Civic body plans to end road-digging | mumbai | Hindustan Times
Today in New Delhi, India
Dec 18, 2017-Monday
-°C
New Delhi
  • Humidity
    -
  • Wind
    -

Civic body plans to end road-digging

In what will be a relief to all Mumbaiites who have to navigate the city’s roads, the civic body is considering implementing the duct system to prevent constant digging.

mumbai Updated: Oct 11, 2010 01:45 IST
Sujit Mahamulkar

In what will be a relief to all Mumbaiites who have to navigate the city’s roads, the civic body is considering implementing the duct system to prevent constant digging.

The state-appointed Standing Technical Advisory Committee (STAC) has recommended that the Brihanmumbai Municipal Corporation (BMC) implement the duct system under footpaths to reduce road excavations, which damage the quality of roads.

Ducting is shifting all dry and small utilities into an underground pipe so that utility companies will need to dig up only fixed slots instead of long stretches of roads.

Aseem Gupta, additional municipal commissioner (roads), said the BMC is seriously considering the duct system. “Though the utility agencies are not happy with the idea, we have decided to implement it in the city soon,” he said.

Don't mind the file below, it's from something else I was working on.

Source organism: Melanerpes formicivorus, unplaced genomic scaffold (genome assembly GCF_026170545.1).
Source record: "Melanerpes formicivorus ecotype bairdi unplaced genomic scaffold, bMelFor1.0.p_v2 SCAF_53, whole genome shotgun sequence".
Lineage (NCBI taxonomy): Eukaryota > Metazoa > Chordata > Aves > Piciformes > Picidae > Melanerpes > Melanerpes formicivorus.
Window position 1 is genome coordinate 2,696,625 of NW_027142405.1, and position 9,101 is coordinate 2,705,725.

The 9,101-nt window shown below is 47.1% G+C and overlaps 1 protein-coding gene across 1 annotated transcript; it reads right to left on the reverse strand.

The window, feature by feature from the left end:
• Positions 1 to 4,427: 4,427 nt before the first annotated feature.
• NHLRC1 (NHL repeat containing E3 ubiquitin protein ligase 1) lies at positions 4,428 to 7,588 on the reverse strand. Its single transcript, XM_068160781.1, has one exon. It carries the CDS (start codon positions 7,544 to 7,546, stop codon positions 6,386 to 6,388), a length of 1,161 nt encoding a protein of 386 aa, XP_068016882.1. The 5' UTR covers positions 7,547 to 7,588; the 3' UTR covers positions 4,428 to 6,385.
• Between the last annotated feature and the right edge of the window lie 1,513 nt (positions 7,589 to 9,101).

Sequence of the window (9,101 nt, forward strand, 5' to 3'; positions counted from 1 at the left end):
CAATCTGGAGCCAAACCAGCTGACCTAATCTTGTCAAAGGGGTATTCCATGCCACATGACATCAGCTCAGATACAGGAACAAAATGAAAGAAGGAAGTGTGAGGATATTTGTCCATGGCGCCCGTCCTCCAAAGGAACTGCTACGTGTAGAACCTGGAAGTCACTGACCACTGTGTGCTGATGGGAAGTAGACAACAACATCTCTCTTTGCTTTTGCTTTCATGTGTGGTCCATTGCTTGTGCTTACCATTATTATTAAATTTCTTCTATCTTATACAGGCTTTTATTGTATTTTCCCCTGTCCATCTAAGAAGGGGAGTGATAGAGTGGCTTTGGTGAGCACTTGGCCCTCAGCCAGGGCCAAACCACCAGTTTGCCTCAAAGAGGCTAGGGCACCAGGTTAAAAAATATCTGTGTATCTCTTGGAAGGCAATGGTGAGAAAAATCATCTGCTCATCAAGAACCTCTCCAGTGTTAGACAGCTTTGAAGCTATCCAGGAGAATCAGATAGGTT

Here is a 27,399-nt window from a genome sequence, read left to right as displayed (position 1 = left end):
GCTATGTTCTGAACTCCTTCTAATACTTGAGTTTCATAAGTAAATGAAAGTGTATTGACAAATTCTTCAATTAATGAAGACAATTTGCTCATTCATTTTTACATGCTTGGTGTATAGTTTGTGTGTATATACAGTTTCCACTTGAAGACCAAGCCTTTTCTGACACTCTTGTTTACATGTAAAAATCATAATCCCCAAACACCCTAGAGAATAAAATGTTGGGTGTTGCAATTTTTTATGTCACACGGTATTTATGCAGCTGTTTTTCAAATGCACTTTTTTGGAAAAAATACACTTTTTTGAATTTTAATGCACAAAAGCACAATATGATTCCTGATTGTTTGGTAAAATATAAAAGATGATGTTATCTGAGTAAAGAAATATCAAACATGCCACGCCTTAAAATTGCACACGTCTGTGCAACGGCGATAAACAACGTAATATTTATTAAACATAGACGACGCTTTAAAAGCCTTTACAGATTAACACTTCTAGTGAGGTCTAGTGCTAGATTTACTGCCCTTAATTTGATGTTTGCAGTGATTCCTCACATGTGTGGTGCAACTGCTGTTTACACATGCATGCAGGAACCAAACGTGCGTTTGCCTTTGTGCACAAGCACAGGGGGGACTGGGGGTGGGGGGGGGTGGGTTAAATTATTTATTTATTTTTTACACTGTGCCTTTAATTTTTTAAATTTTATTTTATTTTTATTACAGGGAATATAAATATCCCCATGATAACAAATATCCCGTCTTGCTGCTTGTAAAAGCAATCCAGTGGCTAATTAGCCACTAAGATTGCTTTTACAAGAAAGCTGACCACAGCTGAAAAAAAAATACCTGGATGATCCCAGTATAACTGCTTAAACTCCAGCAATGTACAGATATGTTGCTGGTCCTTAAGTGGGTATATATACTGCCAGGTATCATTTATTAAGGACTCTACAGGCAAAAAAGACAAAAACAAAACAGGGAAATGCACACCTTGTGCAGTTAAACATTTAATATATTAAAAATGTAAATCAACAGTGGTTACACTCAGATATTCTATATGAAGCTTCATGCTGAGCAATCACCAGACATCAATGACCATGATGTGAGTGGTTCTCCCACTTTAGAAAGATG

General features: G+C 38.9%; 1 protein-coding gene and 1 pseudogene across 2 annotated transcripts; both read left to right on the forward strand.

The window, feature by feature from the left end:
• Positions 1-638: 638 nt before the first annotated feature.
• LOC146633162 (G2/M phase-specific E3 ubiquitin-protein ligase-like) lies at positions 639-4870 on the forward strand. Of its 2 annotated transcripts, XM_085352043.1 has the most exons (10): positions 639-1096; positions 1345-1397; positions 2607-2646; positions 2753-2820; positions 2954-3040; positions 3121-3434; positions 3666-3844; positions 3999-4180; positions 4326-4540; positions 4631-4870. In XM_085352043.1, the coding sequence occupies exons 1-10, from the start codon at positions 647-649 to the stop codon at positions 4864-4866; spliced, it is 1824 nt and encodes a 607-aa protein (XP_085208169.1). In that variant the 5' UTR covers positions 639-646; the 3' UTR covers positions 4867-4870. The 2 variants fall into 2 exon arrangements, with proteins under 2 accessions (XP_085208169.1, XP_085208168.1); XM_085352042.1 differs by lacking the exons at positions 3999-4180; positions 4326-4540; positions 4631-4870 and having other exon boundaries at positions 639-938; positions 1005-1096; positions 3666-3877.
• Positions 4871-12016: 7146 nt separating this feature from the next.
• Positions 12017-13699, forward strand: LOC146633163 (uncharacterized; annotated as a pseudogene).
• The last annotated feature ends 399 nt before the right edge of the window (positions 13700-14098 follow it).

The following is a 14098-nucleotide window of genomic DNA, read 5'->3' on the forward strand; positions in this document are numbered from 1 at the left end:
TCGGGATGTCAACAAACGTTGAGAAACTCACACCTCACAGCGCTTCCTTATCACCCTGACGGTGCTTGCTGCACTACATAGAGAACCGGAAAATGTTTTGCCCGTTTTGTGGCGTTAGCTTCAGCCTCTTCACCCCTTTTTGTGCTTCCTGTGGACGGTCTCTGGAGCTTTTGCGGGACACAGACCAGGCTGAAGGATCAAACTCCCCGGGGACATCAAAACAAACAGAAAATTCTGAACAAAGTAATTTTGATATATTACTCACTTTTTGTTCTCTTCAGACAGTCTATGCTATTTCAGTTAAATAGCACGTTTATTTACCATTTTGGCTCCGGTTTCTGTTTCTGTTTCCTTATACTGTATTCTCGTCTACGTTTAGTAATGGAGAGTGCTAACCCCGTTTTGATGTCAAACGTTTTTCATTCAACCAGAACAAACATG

The STAC is preparing guidelines to implement the duct system in the city. “All dry and small utilities can be shifted into a duct under the footpath and not the road, though big utilities such as water pipes and storm water drains cannot be accommodated in a duct,” said NV Merani, STAC chairman. “In any case, the BMC is replacing the big water pipelines.”

Data with the civic roads department shows that from October 2009 till July this year, more than 15,500 permissions have been granted to various utility agencies to dig up roads. Of the 1,950 km of road network in the city, more than 530 km has been dug up for laying pipes, cables, and repairs by the 37 utility providers. These include civic departments, telecom service providers, gas agencies and power companies.

“Digging of roads leads to bad patches. Digging permissions are invitations for more potholes,” said an official from the road department, on condition of anonymity.

Last month, the STAC team had inspected six arterial roads in the city, as reported in the HT’s September 24 edition. The team has arrived at the conclusion that the roads need to have a duct system for cables.

MV Patil, a member of the STAC, said ground water and tide should be kept in mind while planning ducts.